How money is­sue could help un­block the EU-Brexit talks

Financial Mirror (Cyprus) - - FRONT PAGE -

So, in­stead of let­ting the United King­dom crash out of the EU then, the talks should now shift to the tem­po­rary “tran­si­tion” that Prime Min­is­ter Theresa May of­fi­cially re­quested last month – and which a strong con­sen­sus among Bri­tain’s busi­ness lead­ers and pub­lic now de­mands. Above all, the ne­go­tia­tors should fo­cus im­me­di­ately on the Bri­tish bud­get con­tri­bu­tions that will be re­quired to make an or­derly tran­si­tion pos­si­ble.

An agree­ment on a mu­tu­ally ben­e­fi­cial tran­si­tion would re­quire some com­pro­mises from both sides. But nei­ther Bri­tain nor the EU would have to aban­don any fun­da­men­tal prin­ci­ples.

For Europe, shift­ing the fo­cus of ne­go­ti­a­tions to a tem­po­rary agree­ment, prob­a­bly modelled on the EU’s re­la­tion­ship with Nor­way, would in­volve only a small loss of face: EU lead­ers would have to con­cede that the se­quenc­ing they orig­i­nally pro­posed for the Brexit talks had to be re­jigged. In­stead of agree­ing on a fi­nan­cial set­tle­ment first, and then mov­ing on to trade re­la­tions, fi­nance and trade would have to be ac­knowl­edged as in­ter­de­pen­dent – and thus be dis­cussed si­mul­ta­ne­ously.

For Bri­tain, a change of fo­cus from per­ma­nent ar­range­ments to the con­di­tions for an or­derly tran­si­tion could trans­form the bud­getary is­sues now pre­vent­ing progress into a key that could un­lock the talks. In a speech de­liv­ered in Florence last month, May of­fered to make EU bud­get con­tri­bu­tions of roughly EUR 10 bln an­nu­ally for a tran­si­tion pe­riod of at least two years af­ter the Brexit dead­line, as well as to main­tain free move­ment of labour and en­force all EU rules.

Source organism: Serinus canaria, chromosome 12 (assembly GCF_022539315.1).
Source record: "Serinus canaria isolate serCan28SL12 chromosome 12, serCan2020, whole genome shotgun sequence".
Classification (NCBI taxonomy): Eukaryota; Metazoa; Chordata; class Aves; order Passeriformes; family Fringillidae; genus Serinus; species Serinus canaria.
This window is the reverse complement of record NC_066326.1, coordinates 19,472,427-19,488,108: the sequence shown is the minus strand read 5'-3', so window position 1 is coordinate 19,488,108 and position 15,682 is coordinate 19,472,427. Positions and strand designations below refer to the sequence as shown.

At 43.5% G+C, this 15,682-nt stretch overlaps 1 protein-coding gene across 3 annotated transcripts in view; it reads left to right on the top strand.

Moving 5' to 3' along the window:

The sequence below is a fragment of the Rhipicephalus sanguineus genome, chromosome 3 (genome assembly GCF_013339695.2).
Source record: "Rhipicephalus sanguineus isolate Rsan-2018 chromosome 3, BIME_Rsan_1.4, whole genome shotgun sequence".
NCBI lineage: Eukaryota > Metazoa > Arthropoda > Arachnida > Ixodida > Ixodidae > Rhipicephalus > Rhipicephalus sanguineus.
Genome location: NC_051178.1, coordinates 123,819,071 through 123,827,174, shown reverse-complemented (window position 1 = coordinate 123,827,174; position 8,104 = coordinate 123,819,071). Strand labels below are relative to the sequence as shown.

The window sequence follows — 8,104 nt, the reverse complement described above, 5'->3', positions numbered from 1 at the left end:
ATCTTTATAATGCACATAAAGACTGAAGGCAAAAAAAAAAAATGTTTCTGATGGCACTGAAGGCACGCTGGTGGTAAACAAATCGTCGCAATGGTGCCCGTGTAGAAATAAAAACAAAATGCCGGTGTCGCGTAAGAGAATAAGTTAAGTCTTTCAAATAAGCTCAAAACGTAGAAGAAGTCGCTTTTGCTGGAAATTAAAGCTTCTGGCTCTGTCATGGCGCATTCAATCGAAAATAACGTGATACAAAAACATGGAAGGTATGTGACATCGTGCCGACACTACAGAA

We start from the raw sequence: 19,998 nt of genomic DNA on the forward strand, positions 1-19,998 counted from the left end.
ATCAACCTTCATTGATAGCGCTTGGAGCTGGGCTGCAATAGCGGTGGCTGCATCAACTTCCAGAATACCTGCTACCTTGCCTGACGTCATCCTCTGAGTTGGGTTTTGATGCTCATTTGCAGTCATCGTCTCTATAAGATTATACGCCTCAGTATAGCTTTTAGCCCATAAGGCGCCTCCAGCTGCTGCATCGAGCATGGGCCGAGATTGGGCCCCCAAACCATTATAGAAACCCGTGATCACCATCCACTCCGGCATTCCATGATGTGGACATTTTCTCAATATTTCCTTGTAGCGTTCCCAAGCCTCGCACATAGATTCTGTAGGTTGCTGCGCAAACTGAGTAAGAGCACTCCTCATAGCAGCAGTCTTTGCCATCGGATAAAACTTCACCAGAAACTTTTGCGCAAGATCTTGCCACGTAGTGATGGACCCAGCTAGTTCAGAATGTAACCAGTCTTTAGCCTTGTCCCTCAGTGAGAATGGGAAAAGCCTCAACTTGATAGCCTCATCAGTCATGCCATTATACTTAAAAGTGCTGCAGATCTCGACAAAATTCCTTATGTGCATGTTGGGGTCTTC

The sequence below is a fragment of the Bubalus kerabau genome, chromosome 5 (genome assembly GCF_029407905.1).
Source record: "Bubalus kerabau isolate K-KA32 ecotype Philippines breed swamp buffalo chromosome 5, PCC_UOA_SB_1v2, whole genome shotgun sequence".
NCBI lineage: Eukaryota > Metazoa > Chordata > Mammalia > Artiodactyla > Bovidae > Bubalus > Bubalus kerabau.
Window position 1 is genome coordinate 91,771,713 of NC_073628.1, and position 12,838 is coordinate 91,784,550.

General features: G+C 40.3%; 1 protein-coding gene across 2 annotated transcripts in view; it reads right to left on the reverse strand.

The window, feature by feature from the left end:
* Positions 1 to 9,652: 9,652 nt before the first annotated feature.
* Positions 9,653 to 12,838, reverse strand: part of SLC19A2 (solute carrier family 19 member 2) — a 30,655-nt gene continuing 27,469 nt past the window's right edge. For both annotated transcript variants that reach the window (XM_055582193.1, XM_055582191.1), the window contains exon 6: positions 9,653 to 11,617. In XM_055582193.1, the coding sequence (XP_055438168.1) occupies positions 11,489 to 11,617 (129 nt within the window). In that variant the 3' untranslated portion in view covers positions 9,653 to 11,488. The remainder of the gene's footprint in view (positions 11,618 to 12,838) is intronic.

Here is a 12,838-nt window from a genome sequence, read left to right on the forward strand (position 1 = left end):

May hoped that her prom­ise would win over Euro­pean lead­ers – es­pe­cially the big­gest con­trib­u­tor, Ger­many, and the big net re­cip­i­ents, such as Poland and Por­tu­gal. But her of­fer failed to im­press, prob­a­bly be­cause EU lead­ers are less wor­ried about the fi­nan­cial hole cre­ated by Brexit in 2019 and 2020 than they are about the next bud­get cy­cle, from 2021 to 2026.

To sug­gest that Bri­tain should pay bud­get con­tri­bu­tions well into the next decade may seem com­pletely un­re­al­is­tic, given the ve­he­ment op­po­si­tion to all EU pay­ments from Euroskep­tics in May’s Con­ser­va­tive Party. But, on closer in­spec­tion, mak­ing a long-term bud­get of­fer could have two big ad­van­tages for May.

First, tran­si­tional bud­get con­tri­bu­tions could be pre­sented as com­mer­cial pay­ments to sup­port Euro­pean pro­grammes from which Bri­tain ben­e­fits, in­stead of the puni­tive-sound­ing “di­vorce set­tle­ment” of EUR 50-60 bln cur­rently de­manded by the EU. If Bri­tain’s tran­si­tional pay­ments con­tin­ued near the cur­rent level of EUR 10 bln for the five or six years re­al­is­ti­cally re­quired to ne­go­ti­ate a per­ma­nent trad­ing re­la­tion­ship, they would add up to the same amount.